When the saxifrage plant is uprooted at the base of its stem, we can see some small bulbs which give it the Latin denomination granulate. Since these bulbs resemble some urinary calculi, from ancient times onwards, it was supposed that the use of saxifrage could be recommended to heal the “stone disease” or urinary lithiasis. “It breaks up stones,” said Andrés de Laguna in the 16th century when commenting on the works of Dioscorides.
Today, the saxifrage plant is still used with the same aims, and it is highly appreciated in rural environments of southern Europe.
Saxifrage Plant Scientific Facts
- Scientific Name: Saxifraga granulate L.
- French: Saxifrage.
- Spanish: Saxífraga.
- Environment: It grows in mountainous wetlands all over Europe and is especially common in the Pyrenees and the Alps.
- Description: Herbaceous plant of the Saxifragaceae family, growing up to 50 cm high, with toothed, long-petioled leaves and white flowers growing in terminal clusters.
- Parts of the plant used medicinally: The root, the flowers, and the leaves.
Saxifrage Healing Properties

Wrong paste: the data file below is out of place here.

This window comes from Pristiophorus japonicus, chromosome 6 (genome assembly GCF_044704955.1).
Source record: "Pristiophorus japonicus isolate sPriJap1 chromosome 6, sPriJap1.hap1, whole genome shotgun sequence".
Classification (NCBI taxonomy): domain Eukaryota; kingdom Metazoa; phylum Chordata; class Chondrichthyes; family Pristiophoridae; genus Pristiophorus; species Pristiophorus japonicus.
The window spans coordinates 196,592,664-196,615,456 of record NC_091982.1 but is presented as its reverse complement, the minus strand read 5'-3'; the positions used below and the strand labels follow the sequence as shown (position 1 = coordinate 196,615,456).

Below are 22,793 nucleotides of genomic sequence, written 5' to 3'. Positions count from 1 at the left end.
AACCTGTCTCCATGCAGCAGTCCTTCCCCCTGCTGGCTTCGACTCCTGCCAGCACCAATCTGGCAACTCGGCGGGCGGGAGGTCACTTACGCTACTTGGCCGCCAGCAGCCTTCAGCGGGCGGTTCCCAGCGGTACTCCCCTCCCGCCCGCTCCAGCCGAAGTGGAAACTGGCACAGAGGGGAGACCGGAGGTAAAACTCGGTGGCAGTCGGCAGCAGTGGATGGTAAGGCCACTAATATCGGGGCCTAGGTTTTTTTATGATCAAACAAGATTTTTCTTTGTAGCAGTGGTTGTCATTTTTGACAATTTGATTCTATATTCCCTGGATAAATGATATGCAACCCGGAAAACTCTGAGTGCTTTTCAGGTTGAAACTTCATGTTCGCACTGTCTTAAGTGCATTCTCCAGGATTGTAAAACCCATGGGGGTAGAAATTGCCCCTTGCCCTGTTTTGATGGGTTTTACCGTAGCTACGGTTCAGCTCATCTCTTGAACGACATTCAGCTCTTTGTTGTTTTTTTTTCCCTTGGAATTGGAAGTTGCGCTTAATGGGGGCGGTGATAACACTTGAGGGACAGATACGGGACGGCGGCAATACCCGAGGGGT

The entire plant, and especially its root, contains tannin, resin, glycosides, and vitamin C. It has remarkable diuretic properties, and perhaps since it can alkalinize the urine, it promotes the expulsion and dissolution of urine calculi. Its use is recommended to promote the elimination of urine, especially in the case of urinary lithiasis (kidney stones), sand in urine, and renal colic.
Saxifrage is one of the more effective herbs known to dissolve urinary stones.
How to use Saxifrage
- Infusion or decoction with 40 to 60 grams of plant per liter of water. Drink two or three cups daily.
George D. Pamplona-Roger, M.D. “Encyclopedia of Medicinal Plants.” George D. Pamplona-Roger, M.D. Encyclopedia of Medicinal Plants. Ed. Francesc X. Gelabert. vols. 2 San Fernando de Henares: Editorial Safeliz, 2000. 591. Print.